The molecular evolution of primate DNA double-strand break repair genes will be studied. These genes are important for genome stability, and many cancer syndromes have been linked to mutations in these genes. Interestingly, many members of this gene family bear signatures of recurrent positive selection. The hypothesis being tested is that these signatures result from the long-term co-evolution between these DNA repair genes and the pervasive, parasitic retroviruses and retrotransposons with which primates have evolved. This may have influenced primate DNA repair genes with respect to both polymorphic and fixed genetic variation. In this proposed research, large primate sequence datasets will be generated for genes involved in human double-strand break repair, and these will be tested for signatures of recurrent positive selection. Retroviral infection assays will then be used to test whether adaptive sequence change in these DNA repair genes has resulted in altered susceptibility to infection. The consequences of this sequence change to cellular DNA repair will also be explored. Preliminary data in a cell culture model system shows that one of the most well-known cancer susceptibility genes, BRCA1, may be evolving under the dual selective pressures of DNA repair fidelity and retroviral resistance. Based on this, DNA repair gene evolution can have a profound effect on cancer, and for this reason, it is of great importance that the evolutionary forces that define the evolution of these genes be elucidated. This proposed research is central to the overarching goal of understanding how genetic parasites, through the selective pressures that they exert, shape the sequence of human genes with which they interact.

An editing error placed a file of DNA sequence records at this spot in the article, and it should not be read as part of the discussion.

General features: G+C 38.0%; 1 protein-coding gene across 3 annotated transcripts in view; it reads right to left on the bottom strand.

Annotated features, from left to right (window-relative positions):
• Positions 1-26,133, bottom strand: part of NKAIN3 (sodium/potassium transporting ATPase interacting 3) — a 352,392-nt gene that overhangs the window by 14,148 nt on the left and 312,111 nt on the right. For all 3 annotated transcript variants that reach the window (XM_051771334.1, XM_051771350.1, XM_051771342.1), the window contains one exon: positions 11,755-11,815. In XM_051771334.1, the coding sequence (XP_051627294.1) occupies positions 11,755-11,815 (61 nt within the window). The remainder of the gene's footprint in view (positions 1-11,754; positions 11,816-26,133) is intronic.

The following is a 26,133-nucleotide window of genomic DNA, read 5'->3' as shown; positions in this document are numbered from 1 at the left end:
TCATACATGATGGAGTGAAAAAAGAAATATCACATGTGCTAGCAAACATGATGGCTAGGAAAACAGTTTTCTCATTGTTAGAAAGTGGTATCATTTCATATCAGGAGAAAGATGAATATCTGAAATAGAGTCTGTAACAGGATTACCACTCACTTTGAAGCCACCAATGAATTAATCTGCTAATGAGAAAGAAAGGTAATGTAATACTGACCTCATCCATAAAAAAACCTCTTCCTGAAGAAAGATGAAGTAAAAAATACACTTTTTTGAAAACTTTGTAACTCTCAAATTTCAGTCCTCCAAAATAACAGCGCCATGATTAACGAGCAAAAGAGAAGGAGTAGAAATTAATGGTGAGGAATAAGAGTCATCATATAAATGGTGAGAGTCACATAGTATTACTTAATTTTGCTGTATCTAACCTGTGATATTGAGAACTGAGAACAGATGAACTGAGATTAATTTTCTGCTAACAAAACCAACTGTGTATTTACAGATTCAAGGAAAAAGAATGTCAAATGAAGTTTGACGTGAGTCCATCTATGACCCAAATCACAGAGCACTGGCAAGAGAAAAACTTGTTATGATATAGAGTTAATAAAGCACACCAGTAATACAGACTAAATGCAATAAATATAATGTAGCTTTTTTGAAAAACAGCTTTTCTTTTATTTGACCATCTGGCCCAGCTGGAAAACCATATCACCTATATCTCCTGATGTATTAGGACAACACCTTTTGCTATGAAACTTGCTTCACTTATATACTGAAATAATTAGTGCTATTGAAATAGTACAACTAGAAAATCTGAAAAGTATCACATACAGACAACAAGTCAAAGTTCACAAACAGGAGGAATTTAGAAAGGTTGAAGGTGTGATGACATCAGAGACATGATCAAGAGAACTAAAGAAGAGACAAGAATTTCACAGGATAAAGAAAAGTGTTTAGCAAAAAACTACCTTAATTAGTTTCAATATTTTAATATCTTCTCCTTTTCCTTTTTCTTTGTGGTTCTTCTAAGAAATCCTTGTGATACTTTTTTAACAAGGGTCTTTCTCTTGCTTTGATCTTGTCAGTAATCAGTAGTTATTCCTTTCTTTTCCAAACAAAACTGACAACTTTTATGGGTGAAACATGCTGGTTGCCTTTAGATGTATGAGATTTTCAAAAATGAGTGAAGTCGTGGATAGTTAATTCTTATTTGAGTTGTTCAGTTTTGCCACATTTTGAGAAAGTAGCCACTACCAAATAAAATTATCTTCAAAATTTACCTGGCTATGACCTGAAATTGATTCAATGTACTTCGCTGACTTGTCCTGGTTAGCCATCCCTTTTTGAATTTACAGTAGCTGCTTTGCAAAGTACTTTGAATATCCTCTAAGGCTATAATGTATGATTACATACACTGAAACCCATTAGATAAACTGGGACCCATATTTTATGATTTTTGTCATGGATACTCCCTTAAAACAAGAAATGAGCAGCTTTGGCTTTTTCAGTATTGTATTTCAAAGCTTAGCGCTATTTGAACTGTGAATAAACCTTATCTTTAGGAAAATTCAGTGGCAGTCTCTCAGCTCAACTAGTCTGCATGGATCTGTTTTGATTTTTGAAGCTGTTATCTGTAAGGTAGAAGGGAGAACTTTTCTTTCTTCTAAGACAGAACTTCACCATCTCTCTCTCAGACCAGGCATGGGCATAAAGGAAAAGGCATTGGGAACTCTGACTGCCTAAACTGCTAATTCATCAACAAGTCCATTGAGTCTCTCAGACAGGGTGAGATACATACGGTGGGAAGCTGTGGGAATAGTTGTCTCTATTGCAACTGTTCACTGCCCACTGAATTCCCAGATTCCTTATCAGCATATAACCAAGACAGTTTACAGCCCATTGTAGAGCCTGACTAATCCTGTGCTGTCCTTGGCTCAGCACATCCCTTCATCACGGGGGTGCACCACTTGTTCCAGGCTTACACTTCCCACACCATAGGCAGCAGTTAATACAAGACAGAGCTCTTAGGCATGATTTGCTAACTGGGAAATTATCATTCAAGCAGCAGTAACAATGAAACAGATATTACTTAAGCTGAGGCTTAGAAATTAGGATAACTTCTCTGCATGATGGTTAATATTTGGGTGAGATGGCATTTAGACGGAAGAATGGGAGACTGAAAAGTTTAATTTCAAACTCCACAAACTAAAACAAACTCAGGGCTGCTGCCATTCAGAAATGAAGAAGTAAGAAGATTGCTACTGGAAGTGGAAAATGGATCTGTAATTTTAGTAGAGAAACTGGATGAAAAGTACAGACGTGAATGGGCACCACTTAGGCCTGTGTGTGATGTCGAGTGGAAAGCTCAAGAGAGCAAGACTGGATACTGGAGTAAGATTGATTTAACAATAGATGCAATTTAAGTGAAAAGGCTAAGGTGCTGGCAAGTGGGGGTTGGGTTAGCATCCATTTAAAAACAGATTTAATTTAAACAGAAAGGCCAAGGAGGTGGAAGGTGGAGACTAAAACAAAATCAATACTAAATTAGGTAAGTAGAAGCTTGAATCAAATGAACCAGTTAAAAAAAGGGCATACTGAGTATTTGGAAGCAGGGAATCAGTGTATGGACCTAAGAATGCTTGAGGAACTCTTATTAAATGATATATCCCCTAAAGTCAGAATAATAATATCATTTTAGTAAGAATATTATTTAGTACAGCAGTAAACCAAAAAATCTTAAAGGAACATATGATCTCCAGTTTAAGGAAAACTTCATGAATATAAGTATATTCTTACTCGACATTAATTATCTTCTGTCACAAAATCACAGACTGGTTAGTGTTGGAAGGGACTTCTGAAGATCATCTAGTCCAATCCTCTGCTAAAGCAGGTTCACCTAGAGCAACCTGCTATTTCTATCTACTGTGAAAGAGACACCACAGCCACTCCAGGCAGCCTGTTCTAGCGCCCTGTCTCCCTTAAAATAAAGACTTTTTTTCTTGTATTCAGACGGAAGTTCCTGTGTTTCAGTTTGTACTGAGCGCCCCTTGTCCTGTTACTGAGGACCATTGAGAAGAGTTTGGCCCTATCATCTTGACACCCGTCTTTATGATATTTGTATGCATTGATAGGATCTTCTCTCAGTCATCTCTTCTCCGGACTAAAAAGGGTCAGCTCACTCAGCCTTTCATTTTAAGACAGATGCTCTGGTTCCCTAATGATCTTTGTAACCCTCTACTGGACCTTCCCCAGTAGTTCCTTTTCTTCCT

Human cells contain a complex network of DNA repair pathways, which have evolved to protect the integrity of chromosomes. However, the evolution and function of DNA repair proteins may be influenced by retroviral pathogens, like HIV, which use these proteins for their own benefit. Understanding the evolution of DNA repair genes is important to understanding both the formation of cancers and susceptibility to retroviral infection.
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